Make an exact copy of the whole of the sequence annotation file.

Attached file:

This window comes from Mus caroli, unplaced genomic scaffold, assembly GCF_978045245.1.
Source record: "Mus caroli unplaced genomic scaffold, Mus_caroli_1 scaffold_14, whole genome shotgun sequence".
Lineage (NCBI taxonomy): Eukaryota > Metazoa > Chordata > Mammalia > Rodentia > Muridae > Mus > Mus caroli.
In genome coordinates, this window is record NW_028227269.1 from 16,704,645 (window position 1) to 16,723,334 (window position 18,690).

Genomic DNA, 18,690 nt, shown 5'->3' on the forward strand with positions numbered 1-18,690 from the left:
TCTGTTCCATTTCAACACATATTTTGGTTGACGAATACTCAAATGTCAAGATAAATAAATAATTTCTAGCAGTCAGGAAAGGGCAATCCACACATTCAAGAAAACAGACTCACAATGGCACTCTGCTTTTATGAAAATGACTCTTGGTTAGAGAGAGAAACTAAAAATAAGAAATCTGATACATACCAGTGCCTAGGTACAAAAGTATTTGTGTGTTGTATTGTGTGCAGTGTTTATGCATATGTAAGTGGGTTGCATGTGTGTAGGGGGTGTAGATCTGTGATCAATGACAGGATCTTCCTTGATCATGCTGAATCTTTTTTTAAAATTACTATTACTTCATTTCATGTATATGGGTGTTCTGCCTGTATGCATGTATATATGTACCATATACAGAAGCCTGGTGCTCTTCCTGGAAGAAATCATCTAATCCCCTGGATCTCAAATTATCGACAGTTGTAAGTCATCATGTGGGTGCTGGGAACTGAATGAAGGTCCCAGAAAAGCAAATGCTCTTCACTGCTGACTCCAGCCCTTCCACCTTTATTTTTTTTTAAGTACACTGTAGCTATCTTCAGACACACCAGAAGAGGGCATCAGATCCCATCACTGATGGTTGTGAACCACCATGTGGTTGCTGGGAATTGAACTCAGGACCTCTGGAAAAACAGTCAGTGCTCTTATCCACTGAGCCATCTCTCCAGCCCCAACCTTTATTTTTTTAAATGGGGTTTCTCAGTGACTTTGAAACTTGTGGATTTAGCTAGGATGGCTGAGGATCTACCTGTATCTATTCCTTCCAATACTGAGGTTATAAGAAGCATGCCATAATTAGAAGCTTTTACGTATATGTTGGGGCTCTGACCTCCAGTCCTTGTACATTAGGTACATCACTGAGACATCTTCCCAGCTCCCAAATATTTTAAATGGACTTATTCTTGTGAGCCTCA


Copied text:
This window comes from Mus caroli, unplaced genomic scaffold, assembly GCF_978045245.1.
Source record: "Mus caroli unplaced genomic scaffold, Mus_caroli_1 scaffold_14, whole genome shotgun sequence".
Lineage (NCBI taxonomy): Eukaryota > Metazoa > Chordata > Mammalia > Rodentia > Muridae > Mus > Mus caroli.
In genome coordinates, this window is record NW_028227269.1 from 16,704,645 (window position 1) to 16,723,334 (window position 18,690).

Genomic DNA, 18,690 nt, shown 5'->3' on the forward strand with positions numbered 1-18,690 from the left:
TCTGTTCCATTTCAACACATATTTTGGTTGACGAATACTCAAATGTCAAGATAAATAAATAATTTCTAGCAGTCAGGAAAGGGCAATCCACACATTCAAGAAAACAGACTCACAATGGCACTCTGCTTTTATGAAAATGACTCTTGGTTAGAGAGAGAAACTAAAAATAAGAAATCTGATACATACCAGTGCCTAGGTACAAAAGTATTTGTGTGTTGTATTGTGTGCAGTGTTTATGCATATGTAAGTGGGTTGCATGTGTGTAGGGGGTGTAGATCTGTGATCAATGACAGGATCTTCCTTGATCATGCTGAATCTTTTTTTAAAATTACTATTACTTCATTTCATGTATATGGGTGTTCTGCCTGTATGCATGTATATATGTACCATATACAGAAGCCTGGTGCTCTTCCTGGAAGAAATCATCTAATCCCCTGGATCTCAAATTATCGACAGTTGTAAGTCATCATGTGGGTGCTGGGAACTGAATGAAGGTCCCAGAAAAGCAAATGCTCTTCACTGCTGACTCCAGCCCTTCCACCTTTATTTTTTTTTAAGTACACTGTAGCTATCTTCAGACACACCAGAAGAGGGCATCAGATCCCATCACTGATGGTTGTGAACCACCATGTGGTTGCTGGGAATTGAACTCAGGACCTCTGGAAAAACAGTCAGTGCTCTTATCCACTGAGCCATCTCTCCAGCCCCAACCTTTATTTTTTTAAATGGGGTTTCTCAGTGACTTTGAAACTTGTGGATTTAGCTAGGATGGCTGAGGATCTACCTGTATCTATTCCTTCCAATACTGAGGTTATAAGAAGCATGCCATAATTAGAAGCTTTTACGTATATGTTGGGGCTCTGACCTCCAGTCCTTGTACATTAGGTACATCACTGAGACATCTTCCCAGCTCCCAAATATTTTAAATGGACTTATTCTTGTGAGCCTCA